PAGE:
MARRIED 50 YEARS.
And They Made Their Wedding Trip to California, Crossing the Plains
With an Ox Team in a Trip of Five Months.
When people move from the farm into the town their old neighbors
seldom forget them. When opportunity offers they perform some kindly
deed as an earnest of their high regard. Not infrequently they plan
a surprise visit, bringing all the good things to eat with which the
larder on the farm is generally so amply provided.
And so it was last
Saturday when a host of good people came into Red Oak and invaded
the home of Mr. and Mrs. Rianzo Keros Atherton, at 606 Corning
Street, they remembering that on that day 50 years ago these two
people had been married back in Lee County, Iowa. The friends who
came were old neighbors living in Sherman Township north of Red Oak,
where Mr. and Mrs. Atherton first settled when they came to
Montgomery County a quarter of a century ago. There were more than
three score of them.
In the language of Mrs.
Matilda Atherton “they came upon us like a volunteer invading army
approaching the enemy; they came, they captured, the skirmish was of
short duration, the besieged surrendering unconditionally.”
The visitors brought with
them all the good things to eat, the visit being one of surprise and
left no opportunity for the hosts to provide for such an occasion.
The day was spent in special concourse and following the bounteous
dinner, Mr. and Mrs. Atherton were presented with $11 in gold, the
metal being emblematical of the 50th or golden anniversary of their
Mr. Atherton is a native
of Ohio, born in Newark, Licking County. At the beginning of the
civil war he enlisted as a soldier but owing to some fancied
physical defect he was rejected by the examining physicians. Later
he must have outgrown the defect and today is a man of rugged health
and no person guessing his age would place it anywhere near high
Mrs. Atherton is a native
of Iowa, born in Lee County and she too has a more youthful
appearance than most people expect to see in persons who have been
married for half a century. Her maiden name was Matilda Graham.
It was on the 14th day of
February 1864, that they were married in Keokuk, Iowa, and it was
only a few weeks later, or on the 26th of April, that they started
on a wedding trip, which for novelty and interest cannot in this age
of the world be equaled. They started from home with an ox team to
make the journey across the plains to California, they reaching
their goal at the end of a journey of five eventful months.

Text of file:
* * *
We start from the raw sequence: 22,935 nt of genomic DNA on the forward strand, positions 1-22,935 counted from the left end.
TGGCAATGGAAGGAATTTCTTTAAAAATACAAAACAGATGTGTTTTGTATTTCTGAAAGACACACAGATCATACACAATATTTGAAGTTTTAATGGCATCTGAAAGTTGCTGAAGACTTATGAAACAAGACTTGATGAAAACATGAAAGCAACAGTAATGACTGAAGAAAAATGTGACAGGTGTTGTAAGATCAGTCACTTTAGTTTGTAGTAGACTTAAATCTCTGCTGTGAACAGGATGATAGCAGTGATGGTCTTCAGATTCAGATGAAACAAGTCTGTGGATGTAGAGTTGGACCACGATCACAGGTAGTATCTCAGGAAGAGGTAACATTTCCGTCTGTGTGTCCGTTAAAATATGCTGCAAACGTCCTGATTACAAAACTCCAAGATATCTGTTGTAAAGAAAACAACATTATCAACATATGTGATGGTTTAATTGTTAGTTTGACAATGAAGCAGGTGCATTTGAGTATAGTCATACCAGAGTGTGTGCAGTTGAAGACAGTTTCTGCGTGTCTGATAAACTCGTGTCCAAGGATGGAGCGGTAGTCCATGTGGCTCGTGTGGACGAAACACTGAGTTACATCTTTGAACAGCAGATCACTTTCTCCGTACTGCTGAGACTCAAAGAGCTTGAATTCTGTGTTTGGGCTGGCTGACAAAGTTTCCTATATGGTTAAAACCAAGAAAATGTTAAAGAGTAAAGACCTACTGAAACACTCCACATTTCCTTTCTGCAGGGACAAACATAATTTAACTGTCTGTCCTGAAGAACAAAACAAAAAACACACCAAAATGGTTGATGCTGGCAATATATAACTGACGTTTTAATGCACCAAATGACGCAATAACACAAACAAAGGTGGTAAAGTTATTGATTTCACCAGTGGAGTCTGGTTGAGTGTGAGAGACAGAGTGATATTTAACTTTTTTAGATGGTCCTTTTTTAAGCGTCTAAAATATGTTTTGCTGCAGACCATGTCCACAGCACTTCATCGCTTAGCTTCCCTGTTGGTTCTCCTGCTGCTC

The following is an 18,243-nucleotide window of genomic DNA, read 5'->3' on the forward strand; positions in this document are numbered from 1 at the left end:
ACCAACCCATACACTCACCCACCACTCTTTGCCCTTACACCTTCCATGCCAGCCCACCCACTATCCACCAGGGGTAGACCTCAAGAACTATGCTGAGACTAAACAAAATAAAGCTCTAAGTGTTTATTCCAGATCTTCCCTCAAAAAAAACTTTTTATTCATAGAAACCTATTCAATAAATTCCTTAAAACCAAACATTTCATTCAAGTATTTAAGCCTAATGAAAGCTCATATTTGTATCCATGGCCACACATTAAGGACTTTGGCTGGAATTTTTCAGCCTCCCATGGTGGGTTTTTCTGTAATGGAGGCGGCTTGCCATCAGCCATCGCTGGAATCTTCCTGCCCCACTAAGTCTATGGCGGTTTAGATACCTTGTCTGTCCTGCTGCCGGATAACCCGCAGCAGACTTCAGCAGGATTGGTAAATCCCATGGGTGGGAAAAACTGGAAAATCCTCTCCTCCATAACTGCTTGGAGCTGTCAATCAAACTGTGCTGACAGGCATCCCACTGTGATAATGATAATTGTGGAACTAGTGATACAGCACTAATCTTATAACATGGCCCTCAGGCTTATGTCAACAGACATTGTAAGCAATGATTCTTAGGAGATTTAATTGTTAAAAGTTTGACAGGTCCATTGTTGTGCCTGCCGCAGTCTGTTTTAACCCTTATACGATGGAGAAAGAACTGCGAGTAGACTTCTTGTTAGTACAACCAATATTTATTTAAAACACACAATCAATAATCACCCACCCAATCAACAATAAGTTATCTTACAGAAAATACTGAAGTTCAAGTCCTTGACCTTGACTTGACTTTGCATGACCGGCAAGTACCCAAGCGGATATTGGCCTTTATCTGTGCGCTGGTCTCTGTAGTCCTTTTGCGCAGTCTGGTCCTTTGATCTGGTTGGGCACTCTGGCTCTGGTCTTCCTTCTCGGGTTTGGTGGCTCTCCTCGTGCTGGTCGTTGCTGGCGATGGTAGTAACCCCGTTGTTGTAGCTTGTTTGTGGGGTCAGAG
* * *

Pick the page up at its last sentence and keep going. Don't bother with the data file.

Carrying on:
One of the many incidents
on their way was the overtaking of a party of emigrants who had been
robbed of most of their belongings by the Indians. This was near
Laramie, Wyo. The train, which they overtook, was stranded and were
compelled to return to Denver to buy a new supply of horses and
oxen. The Indians had twice stampeded their animals; they frightened
them by riding into camp with buffalo skins thrown over their heads.
The first time the animals were stampeded 29 of them failed to get
away, which left them horses to ride to go in pursuit of the
marauders. They were successful in overtaking the Indians and in
rescuing their horses and mules. But the Indians came again the
second time and on that occasion all the animals broke away.
When Mr. and Mrs. Atherton
reached California they located in Plumas County and remained there
12 years. About this time the pioneer transcontinental railway line,
the Union Pacific, was completed, and they concluded to go back East
by a more rapid and more comfortable method than that employed on
their wedding journey. They went back by rail in 1876 and after a
time located in Appanoose County, Iowa, remaining there 12 years
also, and in 1888 came to Montgomery County.
They concluded first to
sample the soil, so they rented a farm from the late Phil Johnson,
seven miles north of Red Oak. After living on this farm for a year
they concluded the soil could not be excelled anywhere and the farm
was purchased. They lived on the place until three years ago and
then came into town. Here they are happy and contented, loved and
esteemed by their neighbors and hosts of friends, whose fervent wish
is that all may enjoy life and happiness until the time may come
when all may assist in celebrating the diamond wedding of this
Mr. and Mrs. Atherton
request The Sun to make acknowledgement to their many long time
friends and neighbors for the kindness and consideration which
prompted them to extend the courtesies on the occasion of their
golden wedding, expressing gratitude for helping them to spend a day
which will linger in their memory for many years.